Islamabad, Aug. 14 (Reuters): Pakistan’s hardline Islamic groups, locked in a bitter standoff with the pro-military government, issued a religious decree today against dispatching Pakistani troops to Iraq.
Pakistan, a key ally in what Washington calls its “war on terror”, has been asked by the US to send around 10,000 soldiers to Iraq to help secure the post-war peace.
The fatwa, which Islamic groups said was passed unanimously by different religious scholars, would make it politically difficult for President Pervez Musharraf to send troops.
“Sending the troops to Iraq, to line them against the Iraqi Muslims who are suffering under the oppression of the US is against the orders of the Quran and also against the collective conscience of the Islamic community,” it said.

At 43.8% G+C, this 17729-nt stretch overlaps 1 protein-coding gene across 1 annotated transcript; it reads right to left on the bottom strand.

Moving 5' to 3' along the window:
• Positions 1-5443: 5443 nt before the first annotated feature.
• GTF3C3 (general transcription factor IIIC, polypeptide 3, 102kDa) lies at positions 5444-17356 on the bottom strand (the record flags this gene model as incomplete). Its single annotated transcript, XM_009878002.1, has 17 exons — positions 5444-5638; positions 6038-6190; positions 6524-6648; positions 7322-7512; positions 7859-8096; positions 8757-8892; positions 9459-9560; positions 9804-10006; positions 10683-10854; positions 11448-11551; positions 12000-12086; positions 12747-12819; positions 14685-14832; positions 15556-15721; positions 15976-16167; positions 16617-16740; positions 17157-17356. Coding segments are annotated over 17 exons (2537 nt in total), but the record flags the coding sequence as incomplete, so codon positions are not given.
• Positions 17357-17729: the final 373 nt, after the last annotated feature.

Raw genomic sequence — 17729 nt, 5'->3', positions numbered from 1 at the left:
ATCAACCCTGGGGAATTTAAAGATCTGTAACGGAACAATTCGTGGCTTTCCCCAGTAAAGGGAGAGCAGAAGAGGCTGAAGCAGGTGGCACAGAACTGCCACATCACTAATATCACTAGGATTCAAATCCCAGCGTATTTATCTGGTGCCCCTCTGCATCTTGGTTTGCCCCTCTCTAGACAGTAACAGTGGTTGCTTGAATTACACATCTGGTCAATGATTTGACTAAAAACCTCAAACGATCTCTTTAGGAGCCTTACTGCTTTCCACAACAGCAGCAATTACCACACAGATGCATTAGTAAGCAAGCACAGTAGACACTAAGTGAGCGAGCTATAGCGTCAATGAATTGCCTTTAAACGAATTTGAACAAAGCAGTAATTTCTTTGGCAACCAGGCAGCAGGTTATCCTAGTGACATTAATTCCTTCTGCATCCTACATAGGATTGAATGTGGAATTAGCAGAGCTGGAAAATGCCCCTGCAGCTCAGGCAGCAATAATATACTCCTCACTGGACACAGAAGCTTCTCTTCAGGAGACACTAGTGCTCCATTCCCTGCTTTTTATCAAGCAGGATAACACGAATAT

A copy of the five-page edict, which has no legal binding on the government but carries political weight, was handed out to the media by the Islamic alliance of six religious parties, Muttahida Majlis-e-Amal, at a public rally against Musharraf.
“If Musharraf sends troops to Iraq he will face resistance in every nook and corner of the country,” fire-brand Islamic leader Liaqat Baluch told the rally in Rawalpindi.
Islamabad, which backed the US in its war against the Taliban in neighbouring Afghanistan, says it has agreed in principle to send troops to Iraq.
But Musharraf said last month he would prefer his troops to serve under the auspices of the UN, the Organisation of Islamic Conference or another legitimate body.